Apayao is basically on a mountainous area traversed by many rivers. Region I, II and other provinces assemble its boundaries. Plains and valleys are used for farming. Apayao is basically composed of farmlands.
|Source: National Statistics Office|
Based on the 2000 census survey, half of the population is Ilocano 50.82% and almost 1/3 of the population is Isnag 29.95%. Other ethnic groups living in the province are the Malaueg 3.69%, Isneg 3.48%, Kalinga 3.08%, Ibaloi 1.01%, Kankanaey 1.24% and Bontoc 1.04%.
Apayao is devoted to agricultural production, particularly food and industrial crops such as palay, corn, coffee, root crops and vegetables. Main fruits produce are lanzones, citrus, bananas and pineapples. Rice production totals 42,602 metric tons annually, as food crops totals 96,542 metric tons.
Economic activity is also based on livestock and poultry breeding such as swine, carabao, cattle, goat and sheep. Other additional investment includes manufacturing, food processing, furniture, crafts and house wares making.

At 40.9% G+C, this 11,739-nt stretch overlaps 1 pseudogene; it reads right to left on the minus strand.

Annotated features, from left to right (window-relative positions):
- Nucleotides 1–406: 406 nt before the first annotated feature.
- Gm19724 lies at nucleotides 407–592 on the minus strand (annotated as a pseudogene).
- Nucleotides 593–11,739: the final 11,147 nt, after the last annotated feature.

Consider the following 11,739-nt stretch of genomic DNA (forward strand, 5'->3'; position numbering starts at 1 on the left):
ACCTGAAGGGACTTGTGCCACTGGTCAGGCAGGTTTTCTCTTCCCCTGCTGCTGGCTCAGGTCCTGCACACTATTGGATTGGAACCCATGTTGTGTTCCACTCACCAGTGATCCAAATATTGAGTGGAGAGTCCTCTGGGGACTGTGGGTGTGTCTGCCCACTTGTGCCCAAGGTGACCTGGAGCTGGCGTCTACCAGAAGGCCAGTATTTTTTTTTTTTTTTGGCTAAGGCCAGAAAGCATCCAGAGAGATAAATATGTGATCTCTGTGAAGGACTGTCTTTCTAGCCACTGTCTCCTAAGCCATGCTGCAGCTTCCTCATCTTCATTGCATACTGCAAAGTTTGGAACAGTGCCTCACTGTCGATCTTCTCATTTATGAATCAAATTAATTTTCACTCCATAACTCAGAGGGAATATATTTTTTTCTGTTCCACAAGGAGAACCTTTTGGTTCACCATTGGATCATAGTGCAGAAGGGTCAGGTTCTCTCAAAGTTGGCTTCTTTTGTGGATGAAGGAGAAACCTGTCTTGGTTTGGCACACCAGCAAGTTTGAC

Updated records of the Department of Trade and Industry Provincial Office reveal that existing industries in the province are furniture, garment craft, food processing, gifts and house wares, and agricultural support.
- "List of Provinces". PSGC Interactive. Makati City, Philippines: National Statistical Coordination Board. Retrieved 2 January 2014.
- "Population and Annual Growth Rates for The Philippines and Its Regions, Provinces, and Highly Urbanized Cities" (PDF). 2010 Census and Housing Population. National Statistics Office. Retrieved 2 January 2014.
- "2010 Census of Population and Housing: Population Counts - Cordillera Administrative Region" (PDF). National Statistics Office (Philippines), April 4, 2012. Retrieved 16 November 2014.